Koyasan Pilgrimages

sacred-koyasanI noticed today that Philip Nicoloff’s book, “Sacred Koyasan: A Pilgrimage to the Mountain Temple of Saint Kobo Daishi and the Great Sun Buddha”, is out now.

I ordered a copy of this as I have been waiting for it to come out. I went looking for more books on Koyasan and visiting Koyasan before my trip to Japan in September. Koyasan is one of the places where we spent a few days, including two nghts staying in temples, and was one of the most interesting places that we went in Japan, especially for students of Buddhism or Japanese history.

The cover blurb states:

For more than one thousand years, the vast Buddhist monastery and temple complex on remote Mount Kōya has been one of Japan's most important religious centers. Saint Kōbō Daishi (also known as Kūkai), founder of the esoteric Shingon school and one of the great figures of world Buddhism, consecrated the mountain for holy purposes in the early 800s. Buried on Kōyasan, Kōbō Daishi is said to be still alive, selflessly advocating for the salvation of all sentient beings. Located south of Osaka, Kōyasan has attracted visitors from every station of Japanese life, and in recent years, more than a million tourists and pilgrims visit annually. In Sacred Kōyasan, the first book-length study in English of this holy Buddhist mountain, Philip L. Nicoloff invites readers to accompany him on a pilgrimage. Together with the author, the pilgrim-reader ascends the mountain, stays at a temple monastery, and explores Kōyasan's main buildings, sacred statues, mandalas, and famous forest cemetery. Author and reader participate in the full annual cycle of rituals and ceremonies, and explore the life and legend of Kōbō Daishi and the history of the mountain. Written for both the scholarly and general reader, Sacred Kōyasan will appeal to potential travelers, dedicated armchair travelers, and all readers interested in Buddhism and Japanese culture.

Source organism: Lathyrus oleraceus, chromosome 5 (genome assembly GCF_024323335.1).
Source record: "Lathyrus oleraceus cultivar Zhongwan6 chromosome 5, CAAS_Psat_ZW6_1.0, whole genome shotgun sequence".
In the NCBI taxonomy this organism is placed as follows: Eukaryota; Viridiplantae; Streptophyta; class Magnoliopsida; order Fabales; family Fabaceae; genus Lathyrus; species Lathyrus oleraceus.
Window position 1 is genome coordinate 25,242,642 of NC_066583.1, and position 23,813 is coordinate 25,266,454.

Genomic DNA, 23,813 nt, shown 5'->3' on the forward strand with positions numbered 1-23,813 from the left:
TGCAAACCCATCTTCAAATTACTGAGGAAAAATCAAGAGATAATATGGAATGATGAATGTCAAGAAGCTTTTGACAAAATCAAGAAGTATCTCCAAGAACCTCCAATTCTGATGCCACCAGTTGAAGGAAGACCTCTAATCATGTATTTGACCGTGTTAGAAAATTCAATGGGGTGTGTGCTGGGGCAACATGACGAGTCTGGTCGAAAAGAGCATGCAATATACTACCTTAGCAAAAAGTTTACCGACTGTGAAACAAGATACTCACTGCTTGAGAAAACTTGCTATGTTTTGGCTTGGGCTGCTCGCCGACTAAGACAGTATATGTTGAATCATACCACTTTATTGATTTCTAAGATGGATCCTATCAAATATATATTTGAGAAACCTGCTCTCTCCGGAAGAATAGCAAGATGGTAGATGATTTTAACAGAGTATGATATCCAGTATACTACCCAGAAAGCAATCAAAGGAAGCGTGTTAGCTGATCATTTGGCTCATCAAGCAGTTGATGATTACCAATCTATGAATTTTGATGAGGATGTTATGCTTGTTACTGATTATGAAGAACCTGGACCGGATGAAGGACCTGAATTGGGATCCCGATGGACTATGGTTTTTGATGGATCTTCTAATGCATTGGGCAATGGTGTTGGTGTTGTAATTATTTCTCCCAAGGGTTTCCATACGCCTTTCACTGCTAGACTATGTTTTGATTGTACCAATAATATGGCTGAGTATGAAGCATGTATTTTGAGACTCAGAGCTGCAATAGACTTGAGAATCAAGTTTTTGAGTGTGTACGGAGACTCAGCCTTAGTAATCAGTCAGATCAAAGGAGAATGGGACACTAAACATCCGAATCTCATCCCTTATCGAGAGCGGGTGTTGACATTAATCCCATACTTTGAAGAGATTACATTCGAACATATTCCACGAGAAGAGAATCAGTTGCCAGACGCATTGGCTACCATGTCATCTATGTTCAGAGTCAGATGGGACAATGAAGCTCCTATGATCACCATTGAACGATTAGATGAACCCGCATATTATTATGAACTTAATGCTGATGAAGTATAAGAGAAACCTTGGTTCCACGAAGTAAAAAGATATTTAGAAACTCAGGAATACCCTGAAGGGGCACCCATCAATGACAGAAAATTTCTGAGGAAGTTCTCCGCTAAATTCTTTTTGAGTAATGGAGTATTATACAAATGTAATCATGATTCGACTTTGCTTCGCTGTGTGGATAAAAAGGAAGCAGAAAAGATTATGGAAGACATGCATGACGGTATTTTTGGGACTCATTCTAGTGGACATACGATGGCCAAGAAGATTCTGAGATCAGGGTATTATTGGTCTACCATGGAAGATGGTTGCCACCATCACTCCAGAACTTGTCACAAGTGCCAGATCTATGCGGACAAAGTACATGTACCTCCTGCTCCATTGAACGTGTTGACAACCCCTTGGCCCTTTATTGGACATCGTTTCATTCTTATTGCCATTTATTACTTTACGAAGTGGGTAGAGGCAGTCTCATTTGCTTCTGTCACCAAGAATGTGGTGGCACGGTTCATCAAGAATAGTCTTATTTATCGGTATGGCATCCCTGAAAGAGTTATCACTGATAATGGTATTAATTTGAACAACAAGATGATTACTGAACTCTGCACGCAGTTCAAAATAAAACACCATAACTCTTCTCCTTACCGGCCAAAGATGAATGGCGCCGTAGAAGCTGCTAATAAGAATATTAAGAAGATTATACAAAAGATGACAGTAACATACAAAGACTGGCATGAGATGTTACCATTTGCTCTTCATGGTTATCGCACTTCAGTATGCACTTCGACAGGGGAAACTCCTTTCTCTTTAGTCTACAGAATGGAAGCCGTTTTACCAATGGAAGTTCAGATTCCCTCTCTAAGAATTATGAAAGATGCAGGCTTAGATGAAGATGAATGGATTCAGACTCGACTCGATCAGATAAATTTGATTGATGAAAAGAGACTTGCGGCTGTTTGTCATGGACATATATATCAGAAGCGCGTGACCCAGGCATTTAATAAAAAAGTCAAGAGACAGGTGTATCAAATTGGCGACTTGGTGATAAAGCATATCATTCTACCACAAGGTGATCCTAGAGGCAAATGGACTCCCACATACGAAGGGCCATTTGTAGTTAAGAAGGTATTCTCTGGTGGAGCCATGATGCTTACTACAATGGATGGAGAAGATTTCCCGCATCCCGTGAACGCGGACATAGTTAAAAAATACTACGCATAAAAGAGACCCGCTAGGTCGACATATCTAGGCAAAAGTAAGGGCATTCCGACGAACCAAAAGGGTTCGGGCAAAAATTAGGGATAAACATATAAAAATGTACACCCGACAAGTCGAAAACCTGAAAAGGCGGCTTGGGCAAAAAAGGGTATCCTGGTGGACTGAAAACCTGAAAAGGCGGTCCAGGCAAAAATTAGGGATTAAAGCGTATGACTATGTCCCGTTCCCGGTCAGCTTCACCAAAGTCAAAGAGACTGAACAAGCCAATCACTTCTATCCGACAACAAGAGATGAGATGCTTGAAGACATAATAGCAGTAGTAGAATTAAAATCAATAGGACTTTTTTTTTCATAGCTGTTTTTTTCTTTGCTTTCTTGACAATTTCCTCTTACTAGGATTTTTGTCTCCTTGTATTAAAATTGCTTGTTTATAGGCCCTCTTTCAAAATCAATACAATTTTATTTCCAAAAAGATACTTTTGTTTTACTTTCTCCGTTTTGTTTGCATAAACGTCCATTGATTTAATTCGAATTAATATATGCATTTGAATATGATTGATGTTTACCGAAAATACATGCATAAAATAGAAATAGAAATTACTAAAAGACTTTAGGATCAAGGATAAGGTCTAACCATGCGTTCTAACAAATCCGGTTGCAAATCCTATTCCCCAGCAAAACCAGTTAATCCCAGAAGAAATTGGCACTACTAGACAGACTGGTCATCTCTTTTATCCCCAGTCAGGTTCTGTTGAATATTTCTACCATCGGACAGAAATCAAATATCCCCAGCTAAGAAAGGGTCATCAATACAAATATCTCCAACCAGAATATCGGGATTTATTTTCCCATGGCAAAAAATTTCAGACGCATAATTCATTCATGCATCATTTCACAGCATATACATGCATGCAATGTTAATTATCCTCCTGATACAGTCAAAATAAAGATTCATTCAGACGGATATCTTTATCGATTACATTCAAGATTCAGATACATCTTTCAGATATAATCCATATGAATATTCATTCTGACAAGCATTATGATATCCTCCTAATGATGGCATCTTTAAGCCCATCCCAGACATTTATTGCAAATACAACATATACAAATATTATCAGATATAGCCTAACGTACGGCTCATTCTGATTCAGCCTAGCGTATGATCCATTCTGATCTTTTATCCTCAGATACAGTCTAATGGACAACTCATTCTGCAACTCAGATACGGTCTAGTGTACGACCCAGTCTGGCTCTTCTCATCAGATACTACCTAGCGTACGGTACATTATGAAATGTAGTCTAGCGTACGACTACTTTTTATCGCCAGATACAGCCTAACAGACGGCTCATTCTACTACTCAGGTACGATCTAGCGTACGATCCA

It is probably worth checking out if you are interested in this sort of thing.